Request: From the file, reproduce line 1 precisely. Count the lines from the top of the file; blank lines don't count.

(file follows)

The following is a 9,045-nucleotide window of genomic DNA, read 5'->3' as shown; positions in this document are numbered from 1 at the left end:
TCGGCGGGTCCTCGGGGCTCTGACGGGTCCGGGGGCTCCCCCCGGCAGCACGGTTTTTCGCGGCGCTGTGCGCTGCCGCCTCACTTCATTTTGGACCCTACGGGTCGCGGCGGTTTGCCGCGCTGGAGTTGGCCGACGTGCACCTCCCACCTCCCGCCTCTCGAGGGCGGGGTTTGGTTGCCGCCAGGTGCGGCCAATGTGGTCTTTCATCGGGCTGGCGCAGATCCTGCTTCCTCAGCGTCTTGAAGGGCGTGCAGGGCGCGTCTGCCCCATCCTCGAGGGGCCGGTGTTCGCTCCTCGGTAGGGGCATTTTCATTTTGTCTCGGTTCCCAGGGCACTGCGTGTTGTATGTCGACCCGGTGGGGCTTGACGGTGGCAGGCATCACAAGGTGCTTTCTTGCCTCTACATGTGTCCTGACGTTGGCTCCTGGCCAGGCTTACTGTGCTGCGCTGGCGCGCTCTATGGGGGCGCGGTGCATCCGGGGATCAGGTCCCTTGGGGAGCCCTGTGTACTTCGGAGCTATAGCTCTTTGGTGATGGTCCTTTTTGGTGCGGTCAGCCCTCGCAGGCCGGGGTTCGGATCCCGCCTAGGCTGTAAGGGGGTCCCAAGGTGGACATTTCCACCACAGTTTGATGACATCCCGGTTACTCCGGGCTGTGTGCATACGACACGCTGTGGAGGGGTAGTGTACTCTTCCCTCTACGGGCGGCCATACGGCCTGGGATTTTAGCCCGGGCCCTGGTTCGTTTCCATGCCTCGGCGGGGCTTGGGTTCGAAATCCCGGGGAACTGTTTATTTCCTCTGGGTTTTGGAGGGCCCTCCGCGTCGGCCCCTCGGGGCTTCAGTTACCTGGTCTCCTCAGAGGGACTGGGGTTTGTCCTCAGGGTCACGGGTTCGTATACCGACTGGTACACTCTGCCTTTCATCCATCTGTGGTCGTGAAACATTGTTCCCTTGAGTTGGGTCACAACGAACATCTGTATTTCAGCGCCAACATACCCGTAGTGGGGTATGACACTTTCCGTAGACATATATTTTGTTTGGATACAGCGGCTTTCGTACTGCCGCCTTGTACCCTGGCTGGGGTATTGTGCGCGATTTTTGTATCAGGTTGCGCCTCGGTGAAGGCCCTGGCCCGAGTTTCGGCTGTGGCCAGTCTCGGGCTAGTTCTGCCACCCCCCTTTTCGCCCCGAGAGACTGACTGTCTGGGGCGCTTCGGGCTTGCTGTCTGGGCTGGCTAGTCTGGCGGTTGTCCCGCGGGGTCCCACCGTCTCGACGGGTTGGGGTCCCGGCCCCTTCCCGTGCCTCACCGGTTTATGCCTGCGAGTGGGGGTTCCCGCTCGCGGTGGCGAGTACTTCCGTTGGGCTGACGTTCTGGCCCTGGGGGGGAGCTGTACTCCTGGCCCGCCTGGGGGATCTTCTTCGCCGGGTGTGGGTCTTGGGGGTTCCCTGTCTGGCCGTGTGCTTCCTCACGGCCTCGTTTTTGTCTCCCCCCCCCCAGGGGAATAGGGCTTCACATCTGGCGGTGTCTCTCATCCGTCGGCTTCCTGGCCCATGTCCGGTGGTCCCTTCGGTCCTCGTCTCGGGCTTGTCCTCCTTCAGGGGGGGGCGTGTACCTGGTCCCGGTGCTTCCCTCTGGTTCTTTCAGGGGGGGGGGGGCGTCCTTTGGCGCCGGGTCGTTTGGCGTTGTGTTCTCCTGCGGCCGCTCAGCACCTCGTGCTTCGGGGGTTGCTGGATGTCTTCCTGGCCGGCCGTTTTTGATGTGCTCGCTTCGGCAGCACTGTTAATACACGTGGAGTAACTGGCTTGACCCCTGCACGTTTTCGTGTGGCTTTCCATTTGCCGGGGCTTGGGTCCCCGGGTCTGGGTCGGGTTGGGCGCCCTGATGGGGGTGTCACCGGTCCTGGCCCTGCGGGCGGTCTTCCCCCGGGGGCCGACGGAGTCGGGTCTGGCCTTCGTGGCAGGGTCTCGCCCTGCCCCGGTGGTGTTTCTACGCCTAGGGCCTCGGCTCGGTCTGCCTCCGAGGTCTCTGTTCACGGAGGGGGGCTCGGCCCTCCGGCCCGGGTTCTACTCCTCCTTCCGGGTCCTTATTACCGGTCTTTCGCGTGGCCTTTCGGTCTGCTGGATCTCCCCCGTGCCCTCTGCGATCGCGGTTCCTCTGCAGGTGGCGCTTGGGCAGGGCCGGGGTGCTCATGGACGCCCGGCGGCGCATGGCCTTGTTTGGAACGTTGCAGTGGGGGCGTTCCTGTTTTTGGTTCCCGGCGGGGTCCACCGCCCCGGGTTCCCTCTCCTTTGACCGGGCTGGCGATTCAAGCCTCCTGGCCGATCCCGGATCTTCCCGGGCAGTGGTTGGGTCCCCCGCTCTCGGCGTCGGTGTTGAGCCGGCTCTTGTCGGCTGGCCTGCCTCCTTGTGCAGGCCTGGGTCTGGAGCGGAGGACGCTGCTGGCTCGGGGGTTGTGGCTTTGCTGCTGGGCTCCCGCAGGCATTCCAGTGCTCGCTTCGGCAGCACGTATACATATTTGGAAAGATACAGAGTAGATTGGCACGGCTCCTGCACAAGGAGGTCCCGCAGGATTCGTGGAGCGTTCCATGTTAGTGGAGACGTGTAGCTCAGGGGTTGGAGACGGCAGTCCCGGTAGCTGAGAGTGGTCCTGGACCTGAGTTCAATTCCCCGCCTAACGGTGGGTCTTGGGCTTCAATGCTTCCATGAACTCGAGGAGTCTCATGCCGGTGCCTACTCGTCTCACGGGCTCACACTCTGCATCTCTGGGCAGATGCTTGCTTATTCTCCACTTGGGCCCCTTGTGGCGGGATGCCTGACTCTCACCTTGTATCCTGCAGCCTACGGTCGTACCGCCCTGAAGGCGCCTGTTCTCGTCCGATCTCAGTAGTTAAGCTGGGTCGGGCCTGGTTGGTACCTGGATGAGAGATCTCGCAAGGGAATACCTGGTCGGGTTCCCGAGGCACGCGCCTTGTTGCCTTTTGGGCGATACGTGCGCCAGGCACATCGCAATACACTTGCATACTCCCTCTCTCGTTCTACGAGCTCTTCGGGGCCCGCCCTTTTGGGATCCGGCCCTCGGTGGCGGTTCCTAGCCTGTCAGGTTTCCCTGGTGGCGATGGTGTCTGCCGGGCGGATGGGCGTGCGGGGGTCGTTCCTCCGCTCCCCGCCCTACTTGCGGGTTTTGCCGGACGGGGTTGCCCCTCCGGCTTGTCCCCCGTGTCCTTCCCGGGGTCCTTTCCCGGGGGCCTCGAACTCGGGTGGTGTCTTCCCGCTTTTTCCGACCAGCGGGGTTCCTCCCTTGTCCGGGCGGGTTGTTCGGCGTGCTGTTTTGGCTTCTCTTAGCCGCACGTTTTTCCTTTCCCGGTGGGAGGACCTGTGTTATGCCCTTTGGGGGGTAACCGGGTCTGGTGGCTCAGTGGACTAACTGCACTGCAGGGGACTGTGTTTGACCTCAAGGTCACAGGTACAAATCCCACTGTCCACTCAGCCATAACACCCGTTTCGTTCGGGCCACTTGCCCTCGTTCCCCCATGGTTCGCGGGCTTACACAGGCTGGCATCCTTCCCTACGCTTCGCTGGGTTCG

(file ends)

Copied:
The following is a 9,045-nucleotide window of genomic DNA, read 5'->3' as shown; positions in this document are numbered from 1 at the left end: